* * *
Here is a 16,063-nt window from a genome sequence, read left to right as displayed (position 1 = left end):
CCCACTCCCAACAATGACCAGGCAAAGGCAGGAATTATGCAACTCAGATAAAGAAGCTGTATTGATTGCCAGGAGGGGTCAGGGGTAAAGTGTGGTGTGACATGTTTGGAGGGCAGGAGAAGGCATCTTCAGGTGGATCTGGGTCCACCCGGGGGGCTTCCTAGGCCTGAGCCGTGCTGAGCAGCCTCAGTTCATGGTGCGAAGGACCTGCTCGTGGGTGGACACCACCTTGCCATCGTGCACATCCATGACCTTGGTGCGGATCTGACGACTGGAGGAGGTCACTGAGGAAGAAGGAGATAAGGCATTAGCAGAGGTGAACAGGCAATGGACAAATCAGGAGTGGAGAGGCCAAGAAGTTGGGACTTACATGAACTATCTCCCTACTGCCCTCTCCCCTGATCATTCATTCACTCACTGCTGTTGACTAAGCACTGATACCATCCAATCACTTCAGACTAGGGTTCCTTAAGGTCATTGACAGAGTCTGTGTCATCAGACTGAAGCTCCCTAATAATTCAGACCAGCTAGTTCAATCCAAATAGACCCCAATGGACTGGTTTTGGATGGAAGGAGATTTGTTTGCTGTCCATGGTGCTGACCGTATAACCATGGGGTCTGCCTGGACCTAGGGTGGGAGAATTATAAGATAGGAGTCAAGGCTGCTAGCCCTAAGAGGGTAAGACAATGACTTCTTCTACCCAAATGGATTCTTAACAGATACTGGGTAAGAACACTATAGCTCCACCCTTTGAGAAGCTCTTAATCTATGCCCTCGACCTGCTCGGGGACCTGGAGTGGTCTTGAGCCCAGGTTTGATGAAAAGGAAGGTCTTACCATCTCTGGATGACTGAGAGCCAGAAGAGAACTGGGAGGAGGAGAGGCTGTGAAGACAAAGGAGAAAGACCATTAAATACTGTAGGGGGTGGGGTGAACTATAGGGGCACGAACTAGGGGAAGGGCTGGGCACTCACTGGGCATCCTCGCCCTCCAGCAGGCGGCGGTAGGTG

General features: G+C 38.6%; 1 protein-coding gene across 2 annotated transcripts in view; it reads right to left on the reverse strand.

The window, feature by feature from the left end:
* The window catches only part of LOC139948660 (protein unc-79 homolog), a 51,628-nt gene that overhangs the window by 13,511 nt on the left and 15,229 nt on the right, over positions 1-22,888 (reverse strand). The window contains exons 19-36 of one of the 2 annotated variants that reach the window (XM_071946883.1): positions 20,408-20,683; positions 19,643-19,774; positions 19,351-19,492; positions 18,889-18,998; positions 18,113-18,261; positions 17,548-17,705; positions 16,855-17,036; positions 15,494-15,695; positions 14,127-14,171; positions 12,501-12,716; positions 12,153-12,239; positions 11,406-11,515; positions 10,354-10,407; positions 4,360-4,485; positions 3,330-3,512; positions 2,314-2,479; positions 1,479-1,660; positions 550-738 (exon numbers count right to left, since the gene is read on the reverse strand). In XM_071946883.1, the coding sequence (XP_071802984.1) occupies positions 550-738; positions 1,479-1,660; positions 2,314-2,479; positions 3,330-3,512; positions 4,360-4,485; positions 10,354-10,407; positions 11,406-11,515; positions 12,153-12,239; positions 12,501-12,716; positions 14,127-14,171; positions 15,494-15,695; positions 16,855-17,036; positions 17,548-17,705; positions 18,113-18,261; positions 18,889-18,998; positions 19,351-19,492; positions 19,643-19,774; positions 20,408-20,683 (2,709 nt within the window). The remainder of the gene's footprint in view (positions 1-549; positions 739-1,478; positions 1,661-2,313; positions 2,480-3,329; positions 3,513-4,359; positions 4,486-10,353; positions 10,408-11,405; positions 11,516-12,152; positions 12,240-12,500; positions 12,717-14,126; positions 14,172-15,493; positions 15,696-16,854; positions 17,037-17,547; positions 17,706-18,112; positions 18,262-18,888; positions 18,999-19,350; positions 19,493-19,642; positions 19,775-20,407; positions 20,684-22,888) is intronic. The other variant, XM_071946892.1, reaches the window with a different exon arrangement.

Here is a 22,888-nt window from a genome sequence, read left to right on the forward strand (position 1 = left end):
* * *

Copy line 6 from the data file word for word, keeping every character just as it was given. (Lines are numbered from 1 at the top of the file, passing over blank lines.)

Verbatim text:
Here is a 22,888-nt window from a genome sequence, read left to right on the forward strand (position 1 = left end):